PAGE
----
Whether or not Buddhism is a religion is always open to question. Scholars of religion typically include Buddhism within their inquiry since it shows many of the characteristics of what a religion is understood to be: systems of belief, institutional organization around belief and ritual practices, religious specialists in its monastic system and an ethical discourse based upon its teachings and beliefs. However, the fact that Buddhism does not teach belief in a transcendental deity or supernatural being(s) does differentiate it from most other religious systems. While the figure of the Buddha and various bodhisattvas1 do, at the popular level, more or less, fulfil the role of transcendental deities, and often Buddhists will combine local animistic beliefs in the supernatural within their Buddhist practice, the ‘orthodox’ view is that a reliance upon the divine is an obstacle to the individual taking responsibility for their own journey towards enlightenment.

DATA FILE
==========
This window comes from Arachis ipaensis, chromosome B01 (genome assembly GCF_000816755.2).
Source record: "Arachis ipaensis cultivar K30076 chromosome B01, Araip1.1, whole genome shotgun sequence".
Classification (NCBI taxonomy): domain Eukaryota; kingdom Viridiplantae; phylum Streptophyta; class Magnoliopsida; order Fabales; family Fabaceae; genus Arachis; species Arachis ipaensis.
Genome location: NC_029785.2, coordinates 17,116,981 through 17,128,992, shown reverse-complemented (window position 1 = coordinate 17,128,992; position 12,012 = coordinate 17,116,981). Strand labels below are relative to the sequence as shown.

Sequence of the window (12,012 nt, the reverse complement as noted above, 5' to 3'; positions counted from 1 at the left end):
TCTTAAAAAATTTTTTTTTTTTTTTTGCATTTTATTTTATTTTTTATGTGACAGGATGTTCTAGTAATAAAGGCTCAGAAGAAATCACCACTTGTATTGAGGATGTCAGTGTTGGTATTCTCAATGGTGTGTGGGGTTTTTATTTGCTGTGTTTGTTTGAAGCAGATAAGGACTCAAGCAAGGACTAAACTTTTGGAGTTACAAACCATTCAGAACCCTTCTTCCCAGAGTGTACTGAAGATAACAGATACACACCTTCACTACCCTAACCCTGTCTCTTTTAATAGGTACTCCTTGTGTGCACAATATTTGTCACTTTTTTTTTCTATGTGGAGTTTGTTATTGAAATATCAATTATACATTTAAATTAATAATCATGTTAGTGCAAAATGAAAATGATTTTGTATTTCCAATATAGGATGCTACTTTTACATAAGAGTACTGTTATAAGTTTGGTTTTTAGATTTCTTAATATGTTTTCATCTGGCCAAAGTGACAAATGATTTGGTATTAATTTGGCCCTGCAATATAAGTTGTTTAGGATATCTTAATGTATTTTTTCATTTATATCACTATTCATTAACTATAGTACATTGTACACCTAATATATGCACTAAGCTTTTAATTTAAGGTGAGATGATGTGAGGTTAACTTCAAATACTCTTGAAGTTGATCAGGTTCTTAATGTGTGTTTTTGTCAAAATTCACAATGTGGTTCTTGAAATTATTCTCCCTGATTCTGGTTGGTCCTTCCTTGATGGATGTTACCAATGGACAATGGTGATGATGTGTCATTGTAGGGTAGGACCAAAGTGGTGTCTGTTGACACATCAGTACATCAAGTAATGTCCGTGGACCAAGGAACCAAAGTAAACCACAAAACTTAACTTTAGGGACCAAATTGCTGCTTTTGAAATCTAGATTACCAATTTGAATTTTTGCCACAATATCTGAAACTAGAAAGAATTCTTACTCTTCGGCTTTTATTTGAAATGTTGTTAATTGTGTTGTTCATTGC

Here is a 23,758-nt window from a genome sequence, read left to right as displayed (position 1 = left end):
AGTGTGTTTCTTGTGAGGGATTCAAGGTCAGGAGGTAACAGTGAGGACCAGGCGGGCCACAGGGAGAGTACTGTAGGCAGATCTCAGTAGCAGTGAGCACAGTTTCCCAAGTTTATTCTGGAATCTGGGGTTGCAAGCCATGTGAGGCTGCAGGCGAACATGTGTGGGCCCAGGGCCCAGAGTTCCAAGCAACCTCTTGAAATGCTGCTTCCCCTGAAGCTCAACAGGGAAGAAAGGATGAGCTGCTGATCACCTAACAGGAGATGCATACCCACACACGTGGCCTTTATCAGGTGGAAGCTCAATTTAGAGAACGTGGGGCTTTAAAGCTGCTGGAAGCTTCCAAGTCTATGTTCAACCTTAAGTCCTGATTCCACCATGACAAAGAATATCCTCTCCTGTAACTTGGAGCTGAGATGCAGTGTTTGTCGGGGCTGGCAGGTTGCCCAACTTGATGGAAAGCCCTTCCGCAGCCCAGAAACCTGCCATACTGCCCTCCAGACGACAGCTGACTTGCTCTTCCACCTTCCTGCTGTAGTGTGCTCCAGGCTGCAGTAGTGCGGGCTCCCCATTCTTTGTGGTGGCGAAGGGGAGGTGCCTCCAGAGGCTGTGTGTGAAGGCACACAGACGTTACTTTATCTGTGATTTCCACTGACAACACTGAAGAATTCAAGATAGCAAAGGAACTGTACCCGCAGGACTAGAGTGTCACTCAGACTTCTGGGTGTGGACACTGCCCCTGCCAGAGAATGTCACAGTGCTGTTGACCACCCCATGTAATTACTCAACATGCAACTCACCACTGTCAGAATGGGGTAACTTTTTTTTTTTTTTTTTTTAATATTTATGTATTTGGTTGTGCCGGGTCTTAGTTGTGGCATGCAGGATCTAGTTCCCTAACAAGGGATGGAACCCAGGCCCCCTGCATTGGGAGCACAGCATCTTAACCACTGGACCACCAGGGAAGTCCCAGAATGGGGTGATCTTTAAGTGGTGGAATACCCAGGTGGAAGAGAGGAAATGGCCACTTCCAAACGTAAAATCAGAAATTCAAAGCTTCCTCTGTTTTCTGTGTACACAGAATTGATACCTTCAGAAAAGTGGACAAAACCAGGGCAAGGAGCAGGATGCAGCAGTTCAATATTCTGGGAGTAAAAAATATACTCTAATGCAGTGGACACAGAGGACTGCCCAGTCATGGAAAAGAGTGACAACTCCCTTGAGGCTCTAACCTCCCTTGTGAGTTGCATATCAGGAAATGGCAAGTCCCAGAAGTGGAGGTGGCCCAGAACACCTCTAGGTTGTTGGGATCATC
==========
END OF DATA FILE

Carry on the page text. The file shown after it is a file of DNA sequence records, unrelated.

You are not authenticated to view the full text of this chapter or article.
Elgaronline requires a subscription or purchase to access the full text of books or journals. Please login through your library system or with your personal username and password on the homepage.
Non-subscribers can freely search the site, view abstracts/ extracts and download selected front matter and introductory chapters for personal use.
Your library may not have purchased all subject areas. If you are authenticated and think you should have access to this title, please contact your librarian.